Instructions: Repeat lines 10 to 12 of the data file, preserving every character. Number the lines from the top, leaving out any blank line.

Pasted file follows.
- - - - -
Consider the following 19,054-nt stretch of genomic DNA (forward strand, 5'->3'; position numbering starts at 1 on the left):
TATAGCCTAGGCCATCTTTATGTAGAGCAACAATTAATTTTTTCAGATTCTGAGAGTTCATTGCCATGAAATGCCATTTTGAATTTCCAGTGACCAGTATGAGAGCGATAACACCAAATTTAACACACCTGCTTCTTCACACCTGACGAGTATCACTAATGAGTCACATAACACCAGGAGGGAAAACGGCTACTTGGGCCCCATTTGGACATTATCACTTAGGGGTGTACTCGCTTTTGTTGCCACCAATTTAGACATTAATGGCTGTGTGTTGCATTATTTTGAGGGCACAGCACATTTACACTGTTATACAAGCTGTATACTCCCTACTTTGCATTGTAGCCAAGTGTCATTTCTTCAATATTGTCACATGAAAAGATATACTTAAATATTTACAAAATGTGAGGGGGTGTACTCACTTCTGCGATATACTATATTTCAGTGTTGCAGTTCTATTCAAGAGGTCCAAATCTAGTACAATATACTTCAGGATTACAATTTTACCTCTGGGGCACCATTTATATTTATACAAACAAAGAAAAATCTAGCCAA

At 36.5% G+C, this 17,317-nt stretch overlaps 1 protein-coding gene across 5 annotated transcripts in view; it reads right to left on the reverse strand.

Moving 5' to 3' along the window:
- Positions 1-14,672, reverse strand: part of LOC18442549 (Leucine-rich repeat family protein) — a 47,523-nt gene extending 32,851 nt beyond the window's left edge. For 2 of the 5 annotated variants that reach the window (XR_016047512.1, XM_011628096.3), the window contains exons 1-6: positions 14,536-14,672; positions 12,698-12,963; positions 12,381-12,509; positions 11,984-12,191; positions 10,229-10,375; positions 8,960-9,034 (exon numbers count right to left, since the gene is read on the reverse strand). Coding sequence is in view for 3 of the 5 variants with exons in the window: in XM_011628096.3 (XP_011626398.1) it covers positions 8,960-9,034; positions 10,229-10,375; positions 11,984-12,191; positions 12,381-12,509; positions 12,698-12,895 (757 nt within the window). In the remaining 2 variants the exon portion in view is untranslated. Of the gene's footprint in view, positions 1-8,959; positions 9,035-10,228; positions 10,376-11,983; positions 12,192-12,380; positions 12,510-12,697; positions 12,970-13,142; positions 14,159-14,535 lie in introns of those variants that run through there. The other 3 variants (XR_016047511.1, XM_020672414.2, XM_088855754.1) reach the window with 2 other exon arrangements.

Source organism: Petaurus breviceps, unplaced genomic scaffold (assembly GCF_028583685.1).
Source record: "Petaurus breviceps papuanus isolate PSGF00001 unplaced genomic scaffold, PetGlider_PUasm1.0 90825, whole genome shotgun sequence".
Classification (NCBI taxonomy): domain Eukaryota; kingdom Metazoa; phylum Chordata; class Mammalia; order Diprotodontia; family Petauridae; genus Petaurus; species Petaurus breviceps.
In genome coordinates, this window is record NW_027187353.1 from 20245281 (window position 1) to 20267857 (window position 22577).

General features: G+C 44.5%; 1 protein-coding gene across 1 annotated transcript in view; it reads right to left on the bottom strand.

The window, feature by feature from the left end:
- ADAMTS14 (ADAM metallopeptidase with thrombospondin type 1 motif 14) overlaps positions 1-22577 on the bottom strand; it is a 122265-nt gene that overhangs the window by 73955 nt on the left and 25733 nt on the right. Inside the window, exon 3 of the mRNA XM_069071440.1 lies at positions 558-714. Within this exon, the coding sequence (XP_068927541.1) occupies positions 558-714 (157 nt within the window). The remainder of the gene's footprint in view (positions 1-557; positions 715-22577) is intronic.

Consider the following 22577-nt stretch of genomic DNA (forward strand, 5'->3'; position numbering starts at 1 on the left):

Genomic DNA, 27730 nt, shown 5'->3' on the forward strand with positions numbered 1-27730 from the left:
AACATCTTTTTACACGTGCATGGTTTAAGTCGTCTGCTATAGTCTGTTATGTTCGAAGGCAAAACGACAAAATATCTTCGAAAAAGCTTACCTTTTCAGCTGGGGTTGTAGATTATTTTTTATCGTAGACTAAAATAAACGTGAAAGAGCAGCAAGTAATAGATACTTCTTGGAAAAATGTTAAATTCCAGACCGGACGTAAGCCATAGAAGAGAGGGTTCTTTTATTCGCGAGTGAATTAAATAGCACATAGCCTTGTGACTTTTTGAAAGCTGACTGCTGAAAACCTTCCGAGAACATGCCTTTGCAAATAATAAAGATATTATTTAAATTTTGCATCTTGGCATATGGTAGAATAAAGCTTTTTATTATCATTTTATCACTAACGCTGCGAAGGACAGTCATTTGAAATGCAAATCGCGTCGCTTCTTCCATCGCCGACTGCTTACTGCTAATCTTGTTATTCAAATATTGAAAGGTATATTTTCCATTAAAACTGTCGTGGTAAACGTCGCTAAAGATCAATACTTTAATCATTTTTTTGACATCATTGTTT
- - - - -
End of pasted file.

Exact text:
General features: G+C 44.5%; 1 protein-coding gene across 1 annotated transcript in view; it reads right to left on the bottom strand.

The window, feature by feature from the left end:
- ADAMTS14 (ADAM metallopeptidase with thrombospondin type 1 motif 14) overlaps positions 1-22577 on the bottom strand; it is a 122265-nt gene that overhangs the window by 73955 nt on the left and 25733 nt on the right. Inside the window, exon 3 of the mRNA XM_069071440.1 lies at positions 558-714. Within this exon, the coding sequence (XP_068927541.1) occupies positions 558-714 (157 nt within the window). The remainder of the gene's footprint in view (positions 1-557; positions 715-22577) is intronic.